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We report a 66-year-old woman with complex regional pain syndrome (CRPS) 1 treated with combined medical and active physical therapy. She was diagnosed with CRPS 1 following partial shoulder prosthesis due to proximal humerus fracture. Despite continuous medication and physical therapy, there was no improvement in her pain and functional outcome. Her overall pain was decresed by stellate ganglion block 3 times in two weeks conducted during the second month of the follow-up period. Following the ganglion blockades, pain and the other symptoms were decreased intermittently but range of motion (ROM) and functional status were not satisfied as much as expected. After the third month of follow-up, her passive and active ROM of the shoulder joint was increased after application of manipulation under general anesthesia. In conclusion, because CRPS 1 remains one of the most difficult pain syndromes, early diagnosis and treatment are important to have adequate functional results from physical therapy. Manipulation under general anesthesia may be an additional effective treatment tool to obtain functional improvement in some patients diagnosed with CRPS 1.
CRPS is a progressive disease characterized by severe pain, swelling and changes in the skin . CRPS most often affects one of the arms, legs, hands or feet, with pain often spreading to the entire arm and leg. Typical features include dramatic changes in the color and temperature of the skin over the affected limb or body part accompanied by intense burning pain, skin sensitivity, swelling, sweating and restricted range of motion (ROM). The two types of CRPS are as follows: Type I (previously known as reflex sympathetic dystrophy syndrome) occurs after illness of injury directly damage the nerves in your affected limb; Type II, once referred to as causalgia, follows a distinct nerve injury. About 90% percent of CRPS cases are type I. Many CRPS cases occur after forceful trauma to the arm or leg.
In this study, we aimed to evaluate the clinical outcome of a conservative rehabilitation program for the treatment of CRPS after shoulder prosthesis.
A 66-year-old female had partial shoulder prosthesis following proximal humerus fracture. Post-op 2nd day, she began passive range of motion (ROM) and isometric strengthening exercises in the physical therapy department. Home exercises were given twice a day and each exercise was done with 20 repetitions. A cold pack was applied after exercise in the clinic and was recommended for application at home after exercise. The shoulder was placed in a sling for 4 weeks following surgery.
Post-op 3rd week, she complained of progressive pain, causalgia, and burning starting from the elbow and extending to the hand (visual analogue scale, VAS:10) and mild restricted ROM was observed. She was diagnosed with reflex sympathetic dystrophy (RSD) and medical treatment, such as nonsteroidal anti-inflammatory drugs and paracetamol, were given, and transcutaneous electrical nerve stimulation and contrast bath therapy were added to the physical therapy program; however, intensity and frequency of exercises were reduced. Contrast bath therapy, also known as hot/cold immersion therapy, is a form of treatment where a limb or the entire body is immersed in ice water followed by the immediate immersion of the limb or body in warm water in order to reduce edema and inflammation. Her complaints did not change after 2 weeks of supportive medication and physical therapy, so she was directed to the pain clinic.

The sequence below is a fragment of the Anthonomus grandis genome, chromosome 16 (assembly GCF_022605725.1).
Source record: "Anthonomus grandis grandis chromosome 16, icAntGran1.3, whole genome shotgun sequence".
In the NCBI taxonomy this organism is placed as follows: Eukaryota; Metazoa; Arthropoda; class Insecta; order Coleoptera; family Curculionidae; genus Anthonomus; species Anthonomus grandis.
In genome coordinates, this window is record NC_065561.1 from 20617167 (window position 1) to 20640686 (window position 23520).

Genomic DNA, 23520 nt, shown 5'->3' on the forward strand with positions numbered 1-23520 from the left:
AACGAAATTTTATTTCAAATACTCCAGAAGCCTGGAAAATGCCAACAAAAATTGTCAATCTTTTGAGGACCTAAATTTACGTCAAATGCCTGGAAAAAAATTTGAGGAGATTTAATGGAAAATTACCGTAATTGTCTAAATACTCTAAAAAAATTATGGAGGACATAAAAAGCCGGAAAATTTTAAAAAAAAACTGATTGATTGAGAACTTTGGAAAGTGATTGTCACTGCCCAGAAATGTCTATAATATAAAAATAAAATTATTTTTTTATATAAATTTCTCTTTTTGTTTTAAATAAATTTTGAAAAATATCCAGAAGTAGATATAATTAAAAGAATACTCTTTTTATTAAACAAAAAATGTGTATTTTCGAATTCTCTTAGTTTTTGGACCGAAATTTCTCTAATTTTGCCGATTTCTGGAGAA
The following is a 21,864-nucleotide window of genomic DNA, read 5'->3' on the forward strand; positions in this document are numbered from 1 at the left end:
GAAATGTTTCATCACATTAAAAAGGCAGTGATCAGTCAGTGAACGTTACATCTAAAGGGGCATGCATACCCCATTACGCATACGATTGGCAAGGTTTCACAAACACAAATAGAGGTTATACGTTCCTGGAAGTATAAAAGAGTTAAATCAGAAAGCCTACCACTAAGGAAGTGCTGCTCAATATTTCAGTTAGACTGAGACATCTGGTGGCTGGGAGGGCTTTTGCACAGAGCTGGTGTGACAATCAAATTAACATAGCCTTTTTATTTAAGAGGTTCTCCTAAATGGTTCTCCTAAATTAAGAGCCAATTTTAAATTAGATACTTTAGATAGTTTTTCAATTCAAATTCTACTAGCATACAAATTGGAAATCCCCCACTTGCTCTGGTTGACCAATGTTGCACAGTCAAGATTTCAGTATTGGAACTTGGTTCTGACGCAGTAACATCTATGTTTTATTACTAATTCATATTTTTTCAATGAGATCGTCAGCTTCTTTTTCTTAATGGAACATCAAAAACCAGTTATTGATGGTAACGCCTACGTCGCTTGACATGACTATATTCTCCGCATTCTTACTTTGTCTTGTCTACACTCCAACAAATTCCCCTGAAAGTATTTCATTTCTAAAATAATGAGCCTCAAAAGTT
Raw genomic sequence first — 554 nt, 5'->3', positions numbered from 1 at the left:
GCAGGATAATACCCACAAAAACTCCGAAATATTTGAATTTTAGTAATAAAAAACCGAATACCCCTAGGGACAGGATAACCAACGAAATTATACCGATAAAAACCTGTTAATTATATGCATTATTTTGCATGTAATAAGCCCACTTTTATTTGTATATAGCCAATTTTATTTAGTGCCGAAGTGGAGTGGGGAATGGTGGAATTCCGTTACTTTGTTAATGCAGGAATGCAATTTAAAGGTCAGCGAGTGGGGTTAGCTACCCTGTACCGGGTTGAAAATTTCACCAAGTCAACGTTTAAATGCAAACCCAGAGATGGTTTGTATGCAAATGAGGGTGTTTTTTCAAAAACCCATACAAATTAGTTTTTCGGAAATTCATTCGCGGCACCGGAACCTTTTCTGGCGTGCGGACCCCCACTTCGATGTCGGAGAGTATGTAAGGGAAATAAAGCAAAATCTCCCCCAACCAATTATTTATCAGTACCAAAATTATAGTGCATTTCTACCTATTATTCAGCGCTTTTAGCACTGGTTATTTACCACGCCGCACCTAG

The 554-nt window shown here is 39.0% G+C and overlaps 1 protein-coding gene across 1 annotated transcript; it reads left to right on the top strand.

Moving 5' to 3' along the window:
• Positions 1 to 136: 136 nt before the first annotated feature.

She was diagnosed by the pain specialist as having CRPS type I (new term for RSD) by clinical examination under the diagnostic criteria of burning pain, allodynia, skin color and temperature changes, swelling, decreased ROM, trophic changes in nail or skin and weakness. Infrared thermography was done, as well. She was prescribed gabapentin (900 mg/day), tramadol (37.5 mg/day), vitamin C (500 mg/day), and magnesium (300 mg/day) in addition to previous medication. Numbness, pricking, edema, and strong pain decreased after that and effective physical therapy was started (VAS:5). There were some improvements in symptoms up until ten days after the new medication was begun. At that point, the patient complained of progressive tingling sensation, pain, and pricking along the arm (VAS:9).
Active assisted ROM exercises were continued as much as possible, but pain, swelling and sensitivity only allowed limited exercise. The home exercise program was also affected.